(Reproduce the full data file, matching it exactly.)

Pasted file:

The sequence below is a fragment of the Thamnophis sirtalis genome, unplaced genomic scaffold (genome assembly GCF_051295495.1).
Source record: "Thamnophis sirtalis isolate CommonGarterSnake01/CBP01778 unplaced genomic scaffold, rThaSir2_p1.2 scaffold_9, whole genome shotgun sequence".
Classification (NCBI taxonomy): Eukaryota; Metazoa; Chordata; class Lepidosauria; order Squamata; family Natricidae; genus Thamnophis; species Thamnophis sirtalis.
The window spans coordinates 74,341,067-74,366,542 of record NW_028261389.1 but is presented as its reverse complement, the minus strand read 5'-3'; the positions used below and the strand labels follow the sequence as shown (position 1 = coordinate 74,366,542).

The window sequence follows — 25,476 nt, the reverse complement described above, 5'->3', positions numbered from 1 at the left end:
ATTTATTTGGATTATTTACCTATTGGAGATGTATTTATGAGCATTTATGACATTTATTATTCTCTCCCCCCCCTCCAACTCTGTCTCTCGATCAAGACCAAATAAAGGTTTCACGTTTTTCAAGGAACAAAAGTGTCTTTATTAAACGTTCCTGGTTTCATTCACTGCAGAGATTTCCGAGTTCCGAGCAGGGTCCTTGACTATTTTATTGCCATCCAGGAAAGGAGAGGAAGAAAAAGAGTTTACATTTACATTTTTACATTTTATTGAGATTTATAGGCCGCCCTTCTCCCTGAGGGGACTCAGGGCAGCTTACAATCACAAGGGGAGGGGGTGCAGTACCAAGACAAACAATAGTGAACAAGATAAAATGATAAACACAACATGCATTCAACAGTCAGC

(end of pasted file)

The sequence below is a fragment of the Thamnophis sirtalis genome, unplaced genomic scaffold (genome assembly GCF_051295495.1).
Source record: "Thamnophis sirtalis isolate CommonGarterSnake01/CBP01778 unplaced genomic scaffold, rThaSir2_p1.2 scaffold_9, whole genome shotgun sequence".
Classification (NCBI taxonomy): Eukaryota; Metazoa; Chordata; class Lepidosauria; order Squamata; family Natricidae; genus Thamnophis; species Thamnophis sirtalis.
The window spans coordinates 74,341,067-74,366,542 of record NW_028261389.1 but is presented as its reverse complement, the minus strand read 5'-3'; the positions used below and the strand labels follow the sequence as shown (position 1 = coordinate 74,366,542).

The window sequence follows — 25,476 nt, the reverse complement described above, 5'->3', positions numbered from 1 at the left end:
ATTTATTTGGATTATTTACCTATTGGAGATGTATTTATGAGCATTTATGACATTTATTATTCTCTCCCCCCCCTCCAACTCTGTCTCTCGATCAAGACCAAATAAAGGTTTCACGTTTTTCAAGGAACAAAAGTGTCTTTATTAAACGTTCCTGGTTTCATTCACTGCAGAGATTTCCGAGTTCCGAGCAGGGTCCTTGACTATTTTATTGCCATCCAGGAAAGGAGAGGAAGAAAAAGAGTTTACATTTACATTTTTACATTTTATTGAGATTTATAGGCCGCCCTTCTCCCTGAGGGGACTCAGGGCAGCTTACAATCACAAGGGGAGGGGGTGCAGTACCAAGACAAACAATAGTGAACAAGATAAAATGATAAACACAACATGCATTCAACAGTCAGC